Monday, March 25, 2013

October Mourning by Leslea Newman

Leslea Newman has chosen verse novel format and a chorus of voices to record the events surrounding a tragedy in October Mourning: A Song for Matthew Shepard. In her introduction, Newman writes: "While the poems in this book are inspired by actual events, they do not in any way represent the statements, thoughts, feelings, opinions, or attitudes of any actual person. [...] The poems are not an objective reporting of Matthew Shepard's murder and its aftermath; rather they are my own personal interpretation of them."

Inanimate objects like a fence, a road and memorial armbands have their say, as well as a wide spectrum of people. It is very effective, very moving. I cried.

I had known that anti-gay protestors from the Westboro Baptist Church picketed Shepard's funeral. I hadn't known that people dressed as angels used their seven-foot wings to block out the same protesters at the trials of Shepard's murderers.

I also hadn't known that Newman had given a keynote speech at the University of Wyoming's Gay Awareness Week on the very weekend that Shepard died. I can understand how a writer might be compelled to respond in such a deeply personal way as October Mourning.

In Newman's afterward, she explores her reaction at the time. "Why was I feeling so emotional? Why did I care so much about Matthew Shepard? I had never met him or even heard his name until a few days before my arrival. I subscribe to many gay newspapers and unfortunately I read about gay bashings all the time. And while I always get terribly upset to read about such horrific events, being at Matthew's school, meeting his friends and teachers, and knowing that he had planned on attending my lecture, filled me with an unspeakable sadness. And a touch of fear."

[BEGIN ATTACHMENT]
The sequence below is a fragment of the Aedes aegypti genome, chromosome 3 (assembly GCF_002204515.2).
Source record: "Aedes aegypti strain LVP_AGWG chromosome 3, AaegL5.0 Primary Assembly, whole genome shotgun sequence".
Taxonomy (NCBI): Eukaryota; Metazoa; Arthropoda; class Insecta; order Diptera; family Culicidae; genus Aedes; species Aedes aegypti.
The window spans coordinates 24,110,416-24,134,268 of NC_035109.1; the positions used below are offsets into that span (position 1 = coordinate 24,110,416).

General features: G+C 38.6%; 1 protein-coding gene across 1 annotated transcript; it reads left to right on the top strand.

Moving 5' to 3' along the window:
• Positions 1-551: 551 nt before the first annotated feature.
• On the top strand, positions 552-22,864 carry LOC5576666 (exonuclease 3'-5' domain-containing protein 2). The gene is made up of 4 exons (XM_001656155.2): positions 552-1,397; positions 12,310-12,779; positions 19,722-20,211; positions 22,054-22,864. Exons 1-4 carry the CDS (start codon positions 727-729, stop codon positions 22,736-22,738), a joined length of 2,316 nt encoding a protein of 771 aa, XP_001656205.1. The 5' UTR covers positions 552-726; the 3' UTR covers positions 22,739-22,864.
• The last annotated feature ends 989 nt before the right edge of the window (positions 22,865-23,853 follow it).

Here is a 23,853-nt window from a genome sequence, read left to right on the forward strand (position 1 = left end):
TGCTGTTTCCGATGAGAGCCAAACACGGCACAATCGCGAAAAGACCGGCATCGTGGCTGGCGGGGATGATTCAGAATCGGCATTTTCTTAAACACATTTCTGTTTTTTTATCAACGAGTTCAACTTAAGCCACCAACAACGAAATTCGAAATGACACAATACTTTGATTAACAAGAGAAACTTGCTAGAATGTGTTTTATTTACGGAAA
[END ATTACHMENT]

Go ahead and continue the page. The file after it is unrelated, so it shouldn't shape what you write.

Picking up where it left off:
Shepard's shockingly violent death in 1998 received a lot of media attention and directed a spotlight on the issue of GLBTQ hate crimes. That was 15 years ago. Sadly, the hate continues.

Newman will be giving a human rights lecture in Edmonton at the University of Alberta on Wednesday, March 27. Details are available here. I look forward to hearing her talk.

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